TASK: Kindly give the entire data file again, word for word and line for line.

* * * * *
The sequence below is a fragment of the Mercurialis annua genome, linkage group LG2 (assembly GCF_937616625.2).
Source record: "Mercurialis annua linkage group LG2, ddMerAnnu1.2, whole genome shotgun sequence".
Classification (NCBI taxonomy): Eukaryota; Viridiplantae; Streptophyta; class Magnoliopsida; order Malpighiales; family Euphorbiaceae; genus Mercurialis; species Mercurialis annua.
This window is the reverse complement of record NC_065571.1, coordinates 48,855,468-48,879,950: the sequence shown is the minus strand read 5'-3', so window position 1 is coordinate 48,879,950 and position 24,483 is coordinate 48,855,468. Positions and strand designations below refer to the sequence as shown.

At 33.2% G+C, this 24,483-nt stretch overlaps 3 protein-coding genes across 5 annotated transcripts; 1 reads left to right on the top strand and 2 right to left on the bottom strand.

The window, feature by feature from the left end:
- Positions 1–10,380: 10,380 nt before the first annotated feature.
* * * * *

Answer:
The sequence below is a fragment of the Mercurialis annua genome, linkage group LG2 (assembly GCF_937616625.2).
Source record: "Mercurialis annua linkage group LG2, ddMerAnnu1.2, whole genome shotgun sequence".
Classification (NCBI taxonomy): Eukaryota; Viridiplantae; Streptophyta; class Magnoliopsida; order Malpighiales; family Euphorbiaceae; genus Mercurialis; species Mercurialis annua.
This window is the reverse complement of record NC_065571.1, coordinates 48,855,468-48,879,950: the sequence shown is the minus strand read 5'-3', so window position 1 is coordinate 48,879,950 and position 24,483 is coordinate 48,855,468. Positions and strand designations below refer to the sequence as shown.

At 33.2% G+C, this 24,483-nt stretch overlaps 3 protein-coding genes across 5 annotated transcripts; 1 reads left to right on the top strand and 2 right to left on the bottom strand.

The window, feature by feature from the left end:
- Positions 1–10,380: 10,380 nt before the first annotated feature.